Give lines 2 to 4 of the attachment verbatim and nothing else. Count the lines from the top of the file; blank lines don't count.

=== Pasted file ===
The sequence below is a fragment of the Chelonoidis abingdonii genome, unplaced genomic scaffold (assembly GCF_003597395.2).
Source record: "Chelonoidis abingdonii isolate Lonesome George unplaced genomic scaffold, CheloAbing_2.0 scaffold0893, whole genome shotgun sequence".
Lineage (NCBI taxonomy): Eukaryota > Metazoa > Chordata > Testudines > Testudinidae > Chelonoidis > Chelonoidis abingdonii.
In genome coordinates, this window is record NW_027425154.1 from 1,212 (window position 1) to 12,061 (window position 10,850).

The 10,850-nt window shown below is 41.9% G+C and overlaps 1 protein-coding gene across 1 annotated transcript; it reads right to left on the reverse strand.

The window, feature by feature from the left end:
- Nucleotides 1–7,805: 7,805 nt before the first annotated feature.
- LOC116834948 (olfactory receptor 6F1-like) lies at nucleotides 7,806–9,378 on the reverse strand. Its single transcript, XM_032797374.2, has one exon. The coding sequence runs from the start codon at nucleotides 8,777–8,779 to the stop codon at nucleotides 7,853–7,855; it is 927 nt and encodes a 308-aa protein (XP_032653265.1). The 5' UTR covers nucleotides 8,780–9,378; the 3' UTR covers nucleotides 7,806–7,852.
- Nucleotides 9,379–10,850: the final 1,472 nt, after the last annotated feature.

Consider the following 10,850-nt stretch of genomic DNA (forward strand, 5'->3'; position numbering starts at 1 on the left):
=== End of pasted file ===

Source record: "Chelonoidis abingdonii isolate Lonesome George unplaced genomic scaffold, CheloAbing_2.0 scaffold0893, whole genome shotgun sequence".
Lineage (NCBI taxonomy): Eukaryota > Metazoa > Chordata > Testudines > Testudinidae > Chelonoidis > Chelonoidis abingdonii.
In genome coordinates, this window is record NW_027425154.1 from 1,212 (window position 1) to 12,061 (window position 10,850).